Vet Struck Off After ‘Injecting Friends With Horse Tranquilliser’

A vet has been struck off from her role after reportedly admitting to 'injecting friends with horse tranquilliser' during a 'drug-fuelled' weekend.
Credit: @murrayvets/Instagram

A vet has been struck off for allegedly ‘injecting friends with horse tranquilliser’ during a ‘drug-fuelled’ weekend, according to reports. 

Catherine McGuigan, from Australia, was employed at the Murray Veterinary Services before she was found guilty of unprofessional conduct by the State Administrative Tribunal (SAT), reports News.Au.

According to SAT, the vet began socialising with a couple who would use her services. Eventually, she is believed to have begun taking ‘trips away’ with them where they would allegedly use illicit drugs for ‘recreational purposes’.

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A vet has been struck off from her role after reportedly admitting to ‘injecting friends with horse tranquilliser’. Credit: @murrayvets/Instagram

In October of last year, it’s believed that the group hired out a rented apartment and began to ‘drink and consume cocaine’.

At one point, McGuigan allegedly went to her car and fetched a 100ml bottle of ketamine.

Apparently, she then asked the pair how much they weighed so that she could give them the ‘correct dose’.

The vet then warned them not to tell anyone about the incident, as she could end up losing her job.

On another occasion, McGuigan was accused of providing the woman with diazepam to help with sleeping troubles.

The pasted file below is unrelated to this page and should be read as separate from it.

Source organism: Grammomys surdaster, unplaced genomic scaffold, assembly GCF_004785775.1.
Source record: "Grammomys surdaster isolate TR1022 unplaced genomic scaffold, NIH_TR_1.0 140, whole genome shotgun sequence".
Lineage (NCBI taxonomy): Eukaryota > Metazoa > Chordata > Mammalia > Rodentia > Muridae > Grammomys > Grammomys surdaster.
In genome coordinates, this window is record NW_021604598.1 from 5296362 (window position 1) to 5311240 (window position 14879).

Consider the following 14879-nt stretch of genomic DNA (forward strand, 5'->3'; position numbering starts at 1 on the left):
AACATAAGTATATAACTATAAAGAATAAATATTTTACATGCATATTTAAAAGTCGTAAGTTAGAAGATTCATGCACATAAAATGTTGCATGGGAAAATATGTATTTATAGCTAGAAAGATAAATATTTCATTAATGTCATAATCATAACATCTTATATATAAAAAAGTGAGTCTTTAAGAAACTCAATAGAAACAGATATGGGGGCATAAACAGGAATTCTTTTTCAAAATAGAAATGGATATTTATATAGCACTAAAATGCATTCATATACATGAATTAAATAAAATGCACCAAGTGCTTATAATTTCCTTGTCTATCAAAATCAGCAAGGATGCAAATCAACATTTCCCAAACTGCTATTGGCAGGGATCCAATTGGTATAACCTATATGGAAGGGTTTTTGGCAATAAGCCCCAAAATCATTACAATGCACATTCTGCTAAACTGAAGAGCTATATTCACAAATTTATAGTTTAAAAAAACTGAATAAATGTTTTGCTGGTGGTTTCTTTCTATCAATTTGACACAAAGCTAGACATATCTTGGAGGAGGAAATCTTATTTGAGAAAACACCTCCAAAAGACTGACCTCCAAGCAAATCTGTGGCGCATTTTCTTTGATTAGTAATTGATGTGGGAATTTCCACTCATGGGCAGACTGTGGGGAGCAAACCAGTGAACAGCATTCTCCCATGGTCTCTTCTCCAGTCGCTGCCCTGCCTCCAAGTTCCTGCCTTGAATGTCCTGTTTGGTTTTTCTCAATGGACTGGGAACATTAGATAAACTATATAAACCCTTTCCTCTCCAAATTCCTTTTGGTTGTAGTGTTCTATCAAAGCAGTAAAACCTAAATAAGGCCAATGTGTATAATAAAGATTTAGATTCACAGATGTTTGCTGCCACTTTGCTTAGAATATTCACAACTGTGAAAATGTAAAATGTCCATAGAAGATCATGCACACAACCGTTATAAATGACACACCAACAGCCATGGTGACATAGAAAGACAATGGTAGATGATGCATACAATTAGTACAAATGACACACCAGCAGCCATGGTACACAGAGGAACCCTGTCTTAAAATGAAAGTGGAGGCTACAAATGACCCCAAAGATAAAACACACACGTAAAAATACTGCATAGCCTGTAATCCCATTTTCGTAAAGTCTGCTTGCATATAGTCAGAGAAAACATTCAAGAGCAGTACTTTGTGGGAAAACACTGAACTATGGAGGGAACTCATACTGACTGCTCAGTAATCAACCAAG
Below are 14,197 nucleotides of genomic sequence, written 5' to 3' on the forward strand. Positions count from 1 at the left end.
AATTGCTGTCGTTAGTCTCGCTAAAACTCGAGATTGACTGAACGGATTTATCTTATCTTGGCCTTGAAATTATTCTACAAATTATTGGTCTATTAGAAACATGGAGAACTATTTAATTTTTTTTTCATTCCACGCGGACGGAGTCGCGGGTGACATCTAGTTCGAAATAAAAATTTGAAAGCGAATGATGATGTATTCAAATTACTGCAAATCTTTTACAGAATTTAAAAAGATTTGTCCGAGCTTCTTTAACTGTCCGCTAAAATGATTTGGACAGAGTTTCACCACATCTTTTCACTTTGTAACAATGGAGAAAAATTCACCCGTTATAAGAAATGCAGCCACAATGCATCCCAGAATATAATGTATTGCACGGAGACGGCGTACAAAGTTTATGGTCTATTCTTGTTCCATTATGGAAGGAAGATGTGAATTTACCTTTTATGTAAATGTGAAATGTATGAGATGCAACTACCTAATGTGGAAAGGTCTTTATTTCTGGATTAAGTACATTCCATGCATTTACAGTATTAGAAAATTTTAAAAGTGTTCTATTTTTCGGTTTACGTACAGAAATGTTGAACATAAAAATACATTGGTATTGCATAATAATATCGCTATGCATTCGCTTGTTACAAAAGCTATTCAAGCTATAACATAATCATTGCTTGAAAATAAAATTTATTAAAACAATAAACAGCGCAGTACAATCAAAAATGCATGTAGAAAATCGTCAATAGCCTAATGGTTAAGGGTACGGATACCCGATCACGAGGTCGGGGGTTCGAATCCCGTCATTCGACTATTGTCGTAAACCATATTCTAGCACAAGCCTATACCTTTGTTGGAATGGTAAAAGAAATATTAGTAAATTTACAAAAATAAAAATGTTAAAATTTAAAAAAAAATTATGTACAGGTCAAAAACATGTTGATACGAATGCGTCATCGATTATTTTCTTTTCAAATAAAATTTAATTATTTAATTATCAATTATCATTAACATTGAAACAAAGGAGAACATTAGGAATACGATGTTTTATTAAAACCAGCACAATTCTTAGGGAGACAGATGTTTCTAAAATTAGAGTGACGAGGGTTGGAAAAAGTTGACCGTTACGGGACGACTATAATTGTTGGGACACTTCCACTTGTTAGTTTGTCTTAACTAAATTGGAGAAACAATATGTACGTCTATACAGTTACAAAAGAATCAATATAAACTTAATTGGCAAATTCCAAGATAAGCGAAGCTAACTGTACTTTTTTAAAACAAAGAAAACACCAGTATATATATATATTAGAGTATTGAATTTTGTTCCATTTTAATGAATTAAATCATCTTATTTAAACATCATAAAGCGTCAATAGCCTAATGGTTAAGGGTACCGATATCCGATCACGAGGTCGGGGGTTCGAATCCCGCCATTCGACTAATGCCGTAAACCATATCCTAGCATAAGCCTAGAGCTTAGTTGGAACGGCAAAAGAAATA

At the tribunal, SAT reportedly stated: “When acting in the lawful practice of her profession as a veterinary surgeon, the respondent was authorised to possess ketamine but was not authorised to administer or use ketamine on humans.

“The respondent was required to make a clinical record of its supply but she did not do so.

“As a veterinary surgeon, she was only authorised to administer, supply or use ketamine, diazepam and clenbuterol hydrochloride for the treatment of an animal.”

It was determined that McGuigan’s actions were ‘disgraceful or dishonourable by registered veterinary surgeons of good repute and competency’.

However, the tribunal acknowledged that the former vet appeared remorseful, and accepted responsibility for her actions.

As well as being removed from the veterinary surgeons register in western Australia, McGuigan was reportedly also fined $1,000, alongside $3,000 in costs.

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